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Author ORCID Identifier


Open Access Dissertation

Document Type


Degree Name

Doctor of Philosophy (PhD)

Degree Program


Year Degree Awarded


Month Degree Awarded


First Advisor

Chrystal A. George Mwangi

Second Advisor

Ezekiel Kimball

Third Advisor

Marc P. Johnston-Guerrero

Subject Categories

Education | Higher Education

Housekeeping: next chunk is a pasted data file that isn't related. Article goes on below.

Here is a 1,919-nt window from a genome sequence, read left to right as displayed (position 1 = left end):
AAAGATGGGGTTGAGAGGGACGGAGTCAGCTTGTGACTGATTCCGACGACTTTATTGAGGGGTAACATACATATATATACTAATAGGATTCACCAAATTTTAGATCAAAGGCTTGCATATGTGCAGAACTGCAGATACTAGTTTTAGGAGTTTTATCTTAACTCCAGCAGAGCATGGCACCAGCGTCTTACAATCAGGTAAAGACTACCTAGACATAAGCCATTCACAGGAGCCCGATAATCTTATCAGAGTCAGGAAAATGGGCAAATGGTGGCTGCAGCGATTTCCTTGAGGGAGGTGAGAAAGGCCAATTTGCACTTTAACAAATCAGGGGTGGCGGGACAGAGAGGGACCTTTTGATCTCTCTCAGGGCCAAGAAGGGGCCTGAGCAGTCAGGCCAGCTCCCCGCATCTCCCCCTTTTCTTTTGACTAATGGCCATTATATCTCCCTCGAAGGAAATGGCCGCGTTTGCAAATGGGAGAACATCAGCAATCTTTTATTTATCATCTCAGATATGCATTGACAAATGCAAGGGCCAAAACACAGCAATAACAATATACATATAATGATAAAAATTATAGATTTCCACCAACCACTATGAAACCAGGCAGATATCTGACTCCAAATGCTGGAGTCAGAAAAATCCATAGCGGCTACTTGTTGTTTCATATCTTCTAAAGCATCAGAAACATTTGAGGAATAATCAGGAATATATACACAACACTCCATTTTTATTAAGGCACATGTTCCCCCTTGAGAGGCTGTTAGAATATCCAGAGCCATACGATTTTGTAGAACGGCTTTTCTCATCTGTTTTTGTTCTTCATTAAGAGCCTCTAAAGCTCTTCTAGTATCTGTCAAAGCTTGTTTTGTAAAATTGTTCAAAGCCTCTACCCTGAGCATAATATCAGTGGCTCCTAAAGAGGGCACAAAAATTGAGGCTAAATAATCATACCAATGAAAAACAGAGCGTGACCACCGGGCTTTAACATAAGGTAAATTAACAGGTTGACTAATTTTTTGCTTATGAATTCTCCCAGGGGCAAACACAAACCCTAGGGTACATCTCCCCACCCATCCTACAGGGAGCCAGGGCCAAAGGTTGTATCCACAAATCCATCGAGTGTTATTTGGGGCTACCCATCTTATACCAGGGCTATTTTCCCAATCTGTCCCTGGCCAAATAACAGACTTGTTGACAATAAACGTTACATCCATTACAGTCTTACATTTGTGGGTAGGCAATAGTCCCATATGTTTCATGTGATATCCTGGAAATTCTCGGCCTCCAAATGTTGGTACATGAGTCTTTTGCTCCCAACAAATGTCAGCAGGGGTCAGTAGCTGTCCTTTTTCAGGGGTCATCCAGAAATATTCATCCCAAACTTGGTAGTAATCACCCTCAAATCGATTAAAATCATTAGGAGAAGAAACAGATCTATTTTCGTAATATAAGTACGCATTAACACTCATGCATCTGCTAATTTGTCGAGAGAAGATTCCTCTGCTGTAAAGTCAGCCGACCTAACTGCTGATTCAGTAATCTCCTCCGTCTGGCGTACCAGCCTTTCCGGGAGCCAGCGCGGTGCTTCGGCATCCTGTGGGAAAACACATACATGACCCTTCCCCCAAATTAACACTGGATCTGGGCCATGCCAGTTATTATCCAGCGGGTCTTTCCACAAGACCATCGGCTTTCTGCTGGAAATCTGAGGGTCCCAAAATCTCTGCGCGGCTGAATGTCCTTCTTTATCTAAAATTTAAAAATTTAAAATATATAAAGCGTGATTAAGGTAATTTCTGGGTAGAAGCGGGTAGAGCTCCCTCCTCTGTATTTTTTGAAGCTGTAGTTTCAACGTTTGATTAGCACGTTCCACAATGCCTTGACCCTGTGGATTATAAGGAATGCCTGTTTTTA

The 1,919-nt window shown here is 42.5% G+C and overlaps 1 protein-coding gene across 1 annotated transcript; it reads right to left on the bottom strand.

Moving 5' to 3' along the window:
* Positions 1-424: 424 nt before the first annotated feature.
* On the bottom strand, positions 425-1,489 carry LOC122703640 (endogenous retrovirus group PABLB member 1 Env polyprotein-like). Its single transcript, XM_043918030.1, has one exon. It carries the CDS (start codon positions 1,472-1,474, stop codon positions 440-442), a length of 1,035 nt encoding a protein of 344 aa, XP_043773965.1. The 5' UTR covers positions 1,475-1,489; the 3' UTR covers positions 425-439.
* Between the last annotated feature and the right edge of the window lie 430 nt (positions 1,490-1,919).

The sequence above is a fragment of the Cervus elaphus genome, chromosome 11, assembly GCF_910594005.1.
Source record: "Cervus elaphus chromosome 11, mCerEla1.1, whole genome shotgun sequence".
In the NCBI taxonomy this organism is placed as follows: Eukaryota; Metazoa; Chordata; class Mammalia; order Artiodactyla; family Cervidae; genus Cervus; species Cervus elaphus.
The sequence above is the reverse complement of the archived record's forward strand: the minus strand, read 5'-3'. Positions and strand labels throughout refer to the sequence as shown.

The purpose of this study was to describe multiracial consciousness drawing on the conceptual frameworks of Freire (1974/2013) and Harris’s (2016a) MultiCrit. This dissertation called explicit attention to how multiracial students experience racialized oppression (i.e., monoracism; Johnston & Nadal, 2010) at a predominantly White institution. A secondary purpose of this study was to describe how multiracial students acknowledged their self-awareness of critical consciousness to take action against the oppression that they experienced on their college campus. This study used a critical narrative inquiry approach and collected qualitative data from 15 multiracial students at one predominantly White institution in New England. Participants completed in Phase one, a pre-interview self-reflection, an individual interview, and a post-interview self-reflection. Selected participants who continued the study in Phase two, completed a follow up focus group. The data collected supported the three main themes that emerged from the findings, which created a newly revised definition of multiracial consciousness. First, participants described multiracial consciousness, which included self-reflection, self-education, and an awareness of monoracism of being perceived both as multiracial and monoracial. Second, students elucidated their campus experiences with Whiteness and monoracism in their academic and social spaces which included both engagement and disengagement from the cultural and racial student organizations at their PWI. Third, students discussed their desire to strive to take action for racial justice as multiracial individuals through protests and petitions in college, but they felt constrained by monoracism because they were told that they were “not being enough” racially, culturally, or socially to speak up on issues of racial justice. Using their voices to initiate action through interpersonal dialogues proved to be the most preferred choice for multiracial participants to voice their perspectives and strive for racial justice. Despite their campus racialized experiences, participants individually expressed being proud of their multiracial background because of their ability to see the world from multiple perspectives. Ultimately, participants were empowered to foster an individual sense of multiracial consciousness to counteract the oppression of monoracism. Several recommendations for research, institutional policy, practice, and multiracial students are proposed to encourage the development of students’ multiracial consciousness.


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